- Boris needs to make a new offer to fire up his re-election chances. He has his Conservative critics - for example, Stephan Shakespeare and Mira Bar Hillel. Shakespeare, though calling Boris "a jolly decent Mayor", complained that "real problems are not solved - in fact, there's not even a discernable attempt to solve them". Bar-Hillel, though conceding that Boris is "hard not to like", labelled him "too weak, too lazy and too ill-advised" to implement his policies. Simon Milton, Boris's Deputy, hit back at Shakespeare pointing out that Boris had frozen Council Tax for the first time in the GLA's history. Our own Harry Phibbs said that Bar Hillel's attack was unfair - wrong on the LDA (which Boris had already acted on) and on planning detail. Boris needs a big, clear, simple offer to cut through these controversies - perhaps, as Harry's already suggested, a big cut in the Council Tax precept.
Boris is a brilliant man pretending to be a bumbler - not a bumbler pretending to be a brilliant man pretending to be a bumbler. But just as actors sometimes morph into the parts they play, Boris can sometimes morph...well, into bumbling. He can be vague. He's sometimes unfocused. He is - how shall we put it? - untainted by ideological fixity. (Those who see him as the Saviour of the Right, riding to rescue a Party held hostage by the Cameroons, would be swiftly disappointed were this ever to happen.) He relies on a tried and trusted team - Simon Milton, Anthony Browne, Kit Malthouse, Guto Harri - to provide him with the solid support he needs. Since his election, he's lost Ray Lewis. Ian Clement, Tim Parker, David Ross and James McGrath: a series of departures that would have left other men dead in the water.
- He's ambitious - and never underestimate it. Further to his credit side, Boris hates nastiness. (When I worked for him, he was unhappy about the Telegraph's line on Northern Ireland, which he though was glorifying in conflict.) Further to the debit side, he's selfish. This is perhaps not quite the right word: selfishness implies malice, of which, in my experience, Boris is completely free. But he won't think twice about shoving someone out of the way to get what he wants, in the same way that a small boy might shove another out of the way in a school playground to get at the ice cream. And he's usually trying to get at something. Such as, we read, into Number 10.
A lot's been penned about the claimed rivalry between Boris and David Cameron. But the two men are yoked together by mutual self-interest: the Prime Minister needs the Mayor to win to raise his own re-election chances. Expect the former to give the latter more money and perhaps more powers. But Boris certainly has a way of popping out of the woodwork when things get tricky for the leadership. The Spring Conference takes place, and...pop! There's Boris bashing the 50p rate. Party Conference happens, and...pop! There's Boris going where the Prime Minister fears to tread. On election night as the Party failed to break through, his sister tweeted, with genial Johnsonian brutality: "It's all gone tits up. Call for Boris!" I think we can assume that the thought's crossed his mind.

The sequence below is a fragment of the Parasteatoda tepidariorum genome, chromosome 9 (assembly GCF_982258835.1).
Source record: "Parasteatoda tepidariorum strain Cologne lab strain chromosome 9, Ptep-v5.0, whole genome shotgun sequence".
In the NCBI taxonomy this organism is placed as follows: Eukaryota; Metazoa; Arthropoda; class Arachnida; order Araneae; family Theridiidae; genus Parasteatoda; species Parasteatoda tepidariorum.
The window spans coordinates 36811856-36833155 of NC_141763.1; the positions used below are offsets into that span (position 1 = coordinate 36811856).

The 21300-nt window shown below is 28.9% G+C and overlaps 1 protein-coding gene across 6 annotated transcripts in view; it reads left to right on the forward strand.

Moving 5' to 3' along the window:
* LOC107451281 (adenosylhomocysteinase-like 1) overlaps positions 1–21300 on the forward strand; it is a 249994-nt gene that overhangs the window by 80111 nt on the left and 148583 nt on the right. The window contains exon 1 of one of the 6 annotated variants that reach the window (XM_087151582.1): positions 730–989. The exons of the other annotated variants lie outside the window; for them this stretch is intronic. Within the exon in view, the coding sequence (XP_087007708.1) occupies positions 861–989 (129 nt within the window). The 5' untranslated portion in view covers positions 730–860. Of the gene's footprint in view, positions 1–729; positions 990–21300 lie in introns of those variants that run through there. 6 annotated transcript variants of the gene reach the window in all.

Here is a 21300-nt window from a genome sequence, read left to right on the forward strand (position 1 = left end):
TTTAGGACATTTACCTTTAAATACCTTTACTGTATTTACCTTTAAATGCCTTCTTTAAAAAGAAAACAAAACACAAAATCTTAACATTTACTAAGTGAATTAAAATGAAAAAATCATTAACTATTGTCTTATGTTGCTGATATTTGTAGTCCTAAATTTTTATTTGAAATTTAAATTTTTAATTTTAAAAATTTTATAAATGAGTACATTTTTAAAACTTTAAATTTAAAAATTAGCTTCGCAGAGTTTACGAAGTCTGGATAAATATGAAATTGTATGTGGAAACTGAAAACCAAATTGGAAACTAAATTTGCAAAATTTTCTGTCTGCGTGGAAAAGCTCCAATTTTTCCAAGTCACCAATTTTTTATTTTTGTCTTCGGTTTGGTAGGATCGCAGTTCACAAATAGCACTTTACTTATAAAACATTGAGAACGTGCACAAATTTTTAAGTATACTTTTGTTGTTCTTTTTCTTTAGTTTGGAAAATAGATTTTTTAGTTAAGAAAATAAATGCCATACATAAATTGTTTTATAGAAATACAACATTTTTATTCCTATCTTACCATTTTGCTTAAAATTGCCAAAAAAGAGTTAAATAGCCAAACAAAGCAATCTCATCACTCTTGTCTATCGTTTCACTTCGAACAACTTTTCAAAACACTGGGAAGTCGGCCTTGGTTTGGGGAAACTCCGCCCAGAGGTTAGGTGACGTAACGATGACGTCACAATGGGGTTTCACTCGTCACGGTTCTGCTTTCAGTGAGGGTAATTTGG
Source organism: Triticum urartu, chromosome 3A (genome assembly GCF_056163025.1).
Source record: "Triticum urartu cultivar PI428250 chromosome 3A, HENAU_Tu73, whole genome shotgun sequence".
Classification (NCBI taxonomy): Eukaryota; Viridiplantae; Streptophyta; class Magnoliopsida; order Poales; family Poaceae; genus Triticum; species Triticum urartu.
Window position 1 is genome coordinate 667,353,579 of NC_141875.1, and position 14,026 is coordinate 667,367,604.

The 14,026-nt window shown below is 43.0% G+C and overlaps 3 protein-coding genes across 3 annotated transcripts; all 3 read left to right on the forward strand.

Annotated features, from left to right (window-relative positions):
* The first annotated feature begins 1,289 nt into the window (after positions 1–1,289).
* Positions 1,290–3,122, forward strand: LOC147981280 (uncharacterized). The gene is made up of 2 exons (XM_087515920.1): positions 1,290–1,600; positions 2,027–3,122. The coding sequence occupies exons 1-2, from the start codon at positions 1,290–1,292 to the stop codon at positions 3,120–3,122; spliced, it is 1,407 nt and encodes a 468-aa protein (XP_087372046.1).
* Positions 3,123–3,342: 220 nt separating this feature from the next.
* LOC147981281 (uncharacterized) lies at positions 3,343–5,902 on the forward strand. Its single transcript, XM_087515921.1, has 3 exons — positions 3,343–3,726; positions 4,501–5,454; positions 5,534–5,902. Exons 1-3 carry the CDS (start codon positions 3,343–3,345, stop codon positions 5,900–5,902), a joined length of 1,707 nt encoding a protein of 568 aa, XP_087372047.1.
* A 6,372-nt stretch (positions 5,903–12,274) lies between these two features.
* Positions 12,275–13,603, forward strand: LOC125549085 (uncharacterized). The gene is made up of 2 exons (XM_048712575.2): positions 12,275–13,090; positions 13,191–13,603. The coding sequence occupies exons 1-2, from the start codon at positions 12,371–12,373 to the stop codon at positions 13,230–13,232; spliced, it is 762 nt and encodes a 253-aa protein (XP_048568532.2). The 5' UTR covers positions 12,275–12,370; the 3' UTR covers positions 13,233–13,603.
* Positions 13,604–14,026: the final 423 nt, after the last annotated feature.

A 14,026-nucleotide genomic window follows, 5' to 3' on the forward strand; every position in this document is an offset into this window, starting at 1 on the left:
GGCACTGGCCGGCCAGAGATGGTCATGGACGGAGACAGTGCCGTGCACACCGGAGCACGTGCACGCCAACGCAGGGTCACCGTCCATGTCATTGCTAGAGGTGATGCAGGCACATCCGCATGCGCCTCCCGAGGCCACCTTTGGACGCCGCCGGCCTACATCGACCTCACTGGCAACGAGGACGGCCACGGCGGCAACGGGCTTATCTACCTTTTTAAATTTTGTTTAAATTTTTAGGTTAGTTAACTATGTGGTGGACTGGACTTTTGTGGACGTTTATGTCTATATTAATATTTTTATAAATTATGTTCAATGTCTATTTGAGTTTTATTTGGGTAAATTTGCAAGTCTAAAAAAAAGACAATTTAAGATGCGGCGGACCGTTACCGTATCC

- He's also a genius - and to complain about him is to miss the point. To borrow from Shakespeare (as he might) most of us are lesser men who walk under his huge legs and peep about, to find ourselves dishonourable graves. He's a force of nature. He's a one-man TV reality show. He is his own invention: part Ulysses, part angel, part warthog. In an age of Big Brother politics, he's discovered the philosopher's stone: to do the opposite of every other politician, and make people laugh first at him, then with him. After which they tend to vote for him in large numbers. (Although there's also a constituency which doesn't rate him as a serious player. See here.)
To know that Boris hates nastiness is important. And to grasp that he's selfish is, I'm afraid, essential. But the key to his character is surely that he's an artist (at Telegraph editorial conferences, he would doodle tiny, beautifully observed caricatures) with, I suspect, a depressive streak. Certainly, he reacts instinctively and adversely to gloom and doom. Read him on David Willetts "The Pinch", or on health and safety, or on the reaction to Iceland's volcano, or on the broken society - "piffle!"
Tim sees Boris as having a "captivating belief in human progress". I think that this is emotionally rather than intellectually driven, an aspect of his disposition and art. As Jonathan indicated yesterday, Boris will surely run again for the London Mayoralty since, with David Cameron in Downing Street, his options are for the moment limited. Whether he wins or loses, he'll surely return to the Commons sooner or later. It's easy to imagine him shoving Sir Bufton Tufton out of his seat in Chuffnell Poges, and being triumphantly by-elected amidst an orgy of self-celebration. But it's rather harder to see those cold, calculating Conservative MPs ever electing him as their leader. Boris and the Tory Parliamentary Party has always been a bit of a case of the irresistible force and the immovable object.